LOS ANGELES--(BUSINESS WIRE)--On December 3, 2019, His Royal Highness The Prince of Wales presented the 2019 Queen Elizabeth Prize for Engineering (QEPrize) trophy to Dr. Bradford Parkinson, Hugo Fruehauf, Richard Schwartz, and Anna Marie Spilker, who accepted the award on behalf of her late husband, Professor James Spilker. Hugo Fruehauf lives in Laguna Niguel, California, and earned his Presidential and Key Executive MBA at Pepperdine Graziadio Business School.
The US engineers were awarded the QEPrize during a ceremony at Buckingham Palace for their work creating the first truly global, satellite-based positioning system, GPS. The QEPrize is the world’s most prestigious engineering accolade, a £1 million prize, shared by the four winners, that celebrates the global benefit of engineering innovation to humanity. The chief purpose for the award is to raise the awareness of students to choose a career in engineering so that the evermore technical challenges of the future can be met by qualified individuals.
Fruehauf gained his PKE (Presidential and Key Executive) MBA in global business and management from Pepperdine University - Graziadio School of Business and Management (2005-07). He set up the Hugo Fruehauf Company in 2008 and is currently a consultant. He is also an adjunct professor at the Pepperdine University Graduate School (2008 onwards), teaching International Economics and International Business.
Today, an estimated four billion people around the world use GPS. At just $2 per GPS chip the size of a fingernail imbedded in our cell phones, GPS provides an accessible service and a powerful tool that people can integrate with their applications. Simple smartphone apps can track disease outbreaks, self-driving tractors can optimize crop harvests, and sports teams can improve team performance. New applications for GPS continue to revolutionize entire industries, and its annual economic value has been estimated to be $80 billion for the USA alone.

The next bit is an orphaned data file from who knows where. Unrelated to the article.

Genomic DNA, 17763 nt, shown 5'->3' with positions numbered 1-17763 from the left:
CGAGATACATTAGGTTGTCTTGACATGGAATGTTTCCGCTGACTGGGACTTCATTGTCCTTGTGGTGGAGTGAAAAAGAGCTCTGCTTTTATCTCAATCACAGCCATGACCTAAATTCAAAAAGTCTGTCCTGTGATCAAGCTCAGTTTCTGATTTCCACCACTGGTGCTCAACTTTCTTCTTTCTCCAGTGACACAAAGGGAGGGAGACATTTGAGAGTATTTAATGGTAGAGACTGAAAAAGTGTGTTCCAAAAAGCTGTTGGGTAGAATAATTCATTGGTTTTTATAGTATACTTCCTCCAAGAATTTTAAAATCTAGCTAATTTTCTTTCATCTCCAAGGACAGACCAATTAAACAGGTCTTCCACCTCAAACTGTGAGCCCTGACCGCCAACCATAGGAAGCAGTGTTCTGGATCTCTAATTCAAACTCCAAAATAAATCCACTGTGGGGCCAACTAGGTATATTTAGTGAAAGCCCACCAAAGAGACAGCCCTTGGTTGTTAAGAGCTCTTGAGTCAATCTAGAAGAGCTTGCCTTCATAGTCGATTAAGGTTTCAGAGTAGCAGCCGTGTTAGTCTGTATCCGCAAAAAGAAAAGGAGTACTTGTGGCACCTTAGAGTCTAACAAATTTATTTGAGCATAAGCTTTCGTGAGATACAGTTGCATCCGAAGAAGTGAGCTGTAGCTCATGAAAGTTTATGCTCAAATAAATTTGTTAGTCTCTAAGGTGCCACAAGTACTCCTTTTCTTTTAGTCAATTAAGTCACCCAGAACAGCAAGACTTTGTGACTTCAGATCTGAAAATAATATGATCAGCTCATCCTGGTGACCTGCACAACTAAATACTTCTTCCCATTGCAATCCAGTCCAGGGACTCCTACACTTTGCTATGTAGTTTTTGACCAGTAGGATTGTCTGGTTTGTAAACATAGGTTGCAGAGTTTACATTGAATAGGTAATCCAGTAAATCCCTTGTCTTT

GPS combines a constellation of at least 24 orbiting satellites with ground stations and receiving devices. Each satellite broadcasts a radio signal containing its location and the time from an extremely accurate onboard atomic clock. GPS receivers need signals from at least four satellites to determine their position; they measure the time delay in each signal to calculate the distance to each satellite, then use that information to pinpoint the receiver’s location on earth.
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